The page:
Heart Health

The Effects of Magnesium on the Heart

magnesium rich foods include; green leafy veggies, bananas, avocados, almonds

Think back to the moment when you were diagnosed with heart disease. Can you recall the information that the physician provided to you? It is presumed that you were advised to avoid cholesterol-laden foods, to steer clear of high fat dairy products and saturated fats and to watch your sodium intake. While this is very decent advice to give, most conventional doctors often fail to mention the importance of magnesium intake for heart health. Studies have shown that there is a huge correlation between patients with heart disease simultaneously having magnesium deficiencies. A book called “The Magnesium Factor” by Dr. Mildred Seelig, a well-known magnesium researcher, author and cardiologist, documents a decade-long study covering cardiovascular disease research that revealed how low magnesium levels contributed to more heart disease cases compared to cholesterol intake and saturated fat consumption¹. For those unaware, magnesium is one of seven macrominerals, and the fourth most abundant within the body that partakes in the creation of over 600 cellular reactions, DNA creations and muscle contractions. Regardless of its importance, Healthline reported that about 68% of Americans aren’t receiving enough of this mineral², which in turn, leads to the gradual rise of cardiovascular disease cases in the United States. At LifeWorks Wellness Center, we test our patients for mineral deficiencies and suggest magnesium if results show low levels. But, what is the purpose of magnesium and why is it so important for heart health?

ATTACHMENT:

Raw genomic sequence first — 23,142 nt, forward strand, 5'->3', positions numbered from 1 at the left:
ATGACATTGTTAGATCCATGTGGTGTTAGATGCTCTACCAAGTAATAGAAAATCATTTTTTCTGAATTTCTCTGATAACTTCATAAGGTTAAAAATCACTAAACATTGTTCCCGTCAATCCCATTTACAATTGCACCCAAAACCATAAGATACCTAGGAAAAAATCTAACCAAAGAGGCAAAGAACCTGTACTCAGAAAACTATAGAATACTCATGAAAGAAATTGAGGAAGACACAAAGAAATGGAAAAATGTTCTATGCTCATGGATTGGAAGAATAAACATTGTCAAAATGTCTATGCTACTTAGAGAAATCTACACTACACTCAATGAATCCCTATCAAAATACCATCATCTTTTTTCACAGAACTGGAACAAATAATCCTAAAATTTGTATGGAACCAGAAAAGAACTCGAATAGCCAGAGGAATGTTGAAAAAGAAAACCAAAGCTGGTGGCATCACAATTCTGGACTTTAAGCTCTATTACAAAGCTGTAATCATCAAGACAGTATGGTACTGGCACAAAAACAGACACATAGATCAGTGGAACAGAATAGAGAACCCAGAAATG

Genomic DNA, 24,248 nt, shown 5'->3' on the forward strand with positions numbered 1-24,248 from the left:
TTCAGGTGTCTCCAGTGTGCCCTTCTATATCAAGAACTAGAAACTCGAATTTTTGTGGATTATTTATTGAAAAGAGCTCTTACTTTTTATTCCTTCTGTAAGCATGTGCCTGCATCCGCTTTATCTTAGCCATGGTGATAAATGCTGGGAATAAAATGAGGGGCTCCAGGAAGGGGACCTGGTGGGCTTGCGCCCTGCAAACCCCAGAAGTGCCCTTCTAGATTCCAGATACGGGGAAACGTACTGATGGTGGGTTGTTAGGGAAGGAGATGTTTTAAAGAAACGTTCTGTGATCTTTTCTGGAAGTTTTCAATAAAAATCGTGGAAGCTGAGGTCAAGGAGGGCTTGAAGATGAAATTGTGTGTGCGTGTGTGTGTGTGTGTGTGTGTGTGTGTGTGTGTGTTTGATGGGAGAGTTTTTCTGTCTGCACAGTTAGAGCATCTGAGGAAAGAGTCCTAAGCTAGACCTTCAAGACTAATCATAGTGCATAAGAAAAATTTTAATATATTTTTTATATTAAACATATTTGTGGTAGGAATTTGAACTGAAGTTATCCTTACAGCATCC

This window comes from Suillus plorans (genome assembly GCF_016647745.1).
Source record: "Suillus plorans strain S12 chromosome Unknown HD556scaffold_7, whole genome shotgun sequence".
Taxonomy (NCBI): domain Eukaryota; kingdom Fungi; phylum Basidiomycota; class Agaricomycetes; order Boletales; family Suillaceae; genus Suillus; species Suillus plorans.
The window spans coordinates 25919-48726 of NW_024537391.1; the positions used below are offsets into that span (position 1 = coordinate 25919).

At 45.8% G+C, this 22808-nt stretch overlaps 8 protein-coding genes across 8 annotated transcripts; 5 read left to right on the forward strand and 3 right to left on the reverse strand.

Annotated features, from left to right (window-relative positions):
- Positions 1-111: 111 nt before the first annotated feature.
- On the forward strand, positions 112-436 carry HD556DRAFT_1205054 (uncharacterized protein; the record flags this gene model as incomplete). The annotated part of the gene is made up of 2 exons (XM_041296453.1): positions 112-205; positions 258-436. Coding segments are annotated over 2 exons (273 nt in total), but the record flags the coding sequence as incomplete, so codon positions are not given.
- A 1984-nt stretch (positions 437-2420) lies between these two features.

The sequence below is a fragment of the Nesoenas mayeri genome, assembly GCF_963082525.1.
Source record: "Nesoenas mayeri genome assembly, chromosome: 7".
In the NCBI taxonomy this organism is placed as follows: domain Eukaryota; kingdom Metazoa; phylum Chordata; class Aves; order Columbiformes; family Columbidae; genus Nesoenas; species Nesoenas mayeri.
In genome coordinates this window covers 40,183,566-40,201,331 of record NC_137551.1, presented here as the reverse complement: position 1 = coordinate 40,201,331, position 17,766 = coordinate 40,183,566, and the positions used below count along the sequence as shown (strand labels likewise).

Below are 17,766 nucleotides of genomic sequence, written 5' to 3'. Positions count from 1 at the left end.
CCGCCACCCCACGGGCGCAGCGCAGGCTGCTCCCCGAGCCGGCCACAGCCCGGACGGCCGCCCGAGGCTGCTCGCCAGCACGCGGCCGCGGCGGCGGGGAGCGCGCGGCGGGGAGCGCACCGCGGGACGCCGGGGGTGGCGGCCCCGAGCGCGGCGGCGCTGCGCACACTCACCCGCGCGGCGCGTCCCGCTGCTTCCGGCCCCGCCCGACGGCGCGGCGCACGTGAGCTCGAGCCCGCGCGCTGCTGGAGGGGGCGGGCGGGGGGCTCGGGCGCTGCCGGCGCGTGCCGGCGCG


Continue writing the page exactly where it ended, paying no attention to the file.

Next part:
The Purpose of Magnesium for the Heart

As stated previously, magnesium is responsible for supporting muscle contractions within the body. Now, if we think of the one muscle that is constantly contracting, which one comes to mind? The heart is also a muscle and its primary function is to consistently contract in order to effectively pump blood throughout the cardiovascular system. Dr. Carolyn Dean of the Nutritional Magnesium Association (NMA) explained that magnesium is “the gatekeeper for calcium being allowed into muscle cells to cause contraction”¹ and assists in effectively ushering the calcium out. Calcium stimulates the muscle fibers to contract while magnesium helps to keep the cells calm. Together, calcium and magnesium formulate a system to ensure that the heart maintains a steady beat. Without the presence of magnesium, too much calcium can flood the cell and overstimulate it, causing hypercontraction. Over time, this can lead to potential heart conditions such as angina, strokes or heart attacks.

Benefits to the Cardiovascular System

While the mineral has a significant role in triggering a firm heartbeat, magnesium also provides a lot of health benefits to the cardiovascular system. Studies have shown that those with type 2 diabetes have low magnesium levels, which ultimately causes insulin resistance. Our cells are important for regulating insulin and they need magnesium in order to do this effectively. When there is a lack of magnesium, cells can’t use insulin properly, thus causing high blood sugar levels. Additionally, research conducted from the National Library of Medicine concluded that magnesium supplementation reduced blood sugar levels in diabetics². Magnesium has also been shown to lower hypertension, reduce the risks of arrhythmia, and improves myocardial metabolism.

Ways to Increase Magnesium Intake